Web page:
Characters: Here's an official clip from Amazon that gives you a peek at the type of relationship that Mark has with his dad.
I love the dynamic of the Grayson family. Mark and Nolan's relationship overall as father and son is touching, and I love that Debbie (Mark's mother, played by Sandra Oh) and Nolan have an active, romantic love life. I love that Debbie isn't afraid to call out her teenage son when he's being a jerk, yet can turn around and say "I love my asshole son" and still make it sweet. That's why when this family broke apart, it was so devastating to see.
I like that the series gave both Debbie and Amber (played by Zazie Beetz) more agency and made them more active heroines. In the comics, Debbie doesn't actually get into real estate until much later, but here she's already into it and is very good at it. In the comics, she doesn't take an active role investigating the deaths of the Guardians of the Globe. She's very much a reactionary character in the books, but here, she is continually suspecting something is wrong and is trying to do something about it.
And Amber was really just a pretty face in the comics, and later took on a victim role, whereas here in the series she has more fire to her and seems like a genuinely interesting person. Plus, they decided to make the character resemble her voice actress more, which added even more diversity to the characters, which is always good. (As a sidenote, they made Mark seem far more obviously Asian here than in the comics, which is also good!!).
Atom Eve (played by Gillian Jacobs) is largely the same, but I like that they toned down a lot of the pining/unrequited feelings she had for Mark in the comics. You can tell that something is brewing, but it seems a little less...annoying? She also seems to have a lot more agency this time around, though I would say she was pretty powerful in the comics, though, too.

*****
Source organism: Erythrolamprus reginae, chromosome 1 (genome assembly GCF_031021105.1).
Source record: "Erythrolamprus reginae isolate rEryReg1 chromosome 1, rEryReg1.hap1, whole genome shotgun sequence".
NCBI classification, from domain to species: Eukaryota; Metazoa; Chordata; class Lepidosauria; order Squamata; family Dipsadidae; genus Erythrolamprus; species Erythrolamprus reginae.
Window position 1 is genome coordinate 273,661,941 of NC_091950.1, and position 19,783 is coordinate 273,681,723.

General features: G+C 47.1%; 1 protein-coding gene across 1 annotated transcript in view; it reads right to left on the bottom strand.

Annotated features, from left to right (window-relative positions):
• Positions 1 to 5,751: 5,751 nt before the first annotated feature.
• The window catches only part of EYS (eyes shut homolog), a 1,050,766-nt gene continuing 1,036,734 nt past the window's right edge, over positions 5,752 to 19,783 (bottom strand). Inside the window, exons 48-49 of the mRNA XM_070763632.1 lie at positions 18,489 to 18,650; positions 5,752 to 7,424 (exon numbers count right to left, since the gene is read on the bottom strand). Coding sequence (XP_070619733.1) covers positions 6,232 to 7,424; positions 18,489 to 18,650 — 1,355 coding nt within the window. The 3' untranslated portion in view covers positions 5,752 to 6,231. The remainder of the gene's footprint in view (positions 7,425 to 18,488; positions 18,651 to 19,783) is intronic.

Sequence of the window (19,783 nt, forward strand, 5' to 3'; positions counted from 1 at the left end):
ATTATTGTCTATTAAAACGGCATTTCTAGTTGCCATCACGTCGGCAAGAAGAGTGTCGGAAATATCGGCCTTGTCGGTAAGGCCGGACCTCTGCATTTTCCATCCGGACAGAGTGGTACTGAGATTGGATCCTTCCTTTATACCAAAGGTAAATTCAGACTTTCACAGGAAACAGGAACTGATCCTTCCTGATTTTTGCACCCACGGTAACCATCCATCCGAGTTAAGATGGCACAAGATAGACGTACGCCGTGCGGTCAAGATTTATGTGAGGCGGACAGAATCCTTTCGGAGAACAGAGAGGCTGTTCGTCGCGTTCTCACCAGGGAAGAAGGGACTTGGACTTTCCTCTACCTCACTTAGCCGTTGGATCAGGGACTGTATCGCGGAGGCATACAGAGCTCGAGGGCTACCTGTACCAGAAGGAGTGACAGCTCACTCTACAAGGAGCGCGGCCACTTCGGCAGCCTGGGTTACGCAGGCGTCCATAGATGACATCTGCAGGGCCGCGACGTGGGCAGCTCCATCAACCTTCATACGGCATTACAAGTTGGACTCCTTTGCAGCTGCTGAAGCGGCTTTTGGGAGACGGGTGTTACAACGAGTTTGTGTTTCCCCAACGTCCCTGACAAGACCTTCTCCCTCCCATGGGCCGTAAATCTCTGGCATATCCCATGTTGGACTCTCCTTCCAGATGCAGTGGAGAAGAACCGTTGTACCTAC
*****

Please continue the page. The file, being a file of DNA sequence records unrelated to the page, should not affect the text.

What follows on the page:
William, Mark's best friend (played by Andrew Rannells), has also been improved. They skipped over the delay in William's coming out and pairing up with Rick, and made William openly gay immediately, his infatuation and relationship with Rick clear from the get-go. I liked how they handled this much better than in the original comics. And I like that they cut out the offensive gay jokes with William's love of flying. Those did not age well in the comics.
When it comes to favorite characters, though, I have to go with the entire Grayson family. I truly loved their relationship, how they interacted with each other, their care for each other, and how all of that evolved over time, despite the painful surprises in Episodes 7 ("We Need to Talk") and 8 ("Where I Really Came From").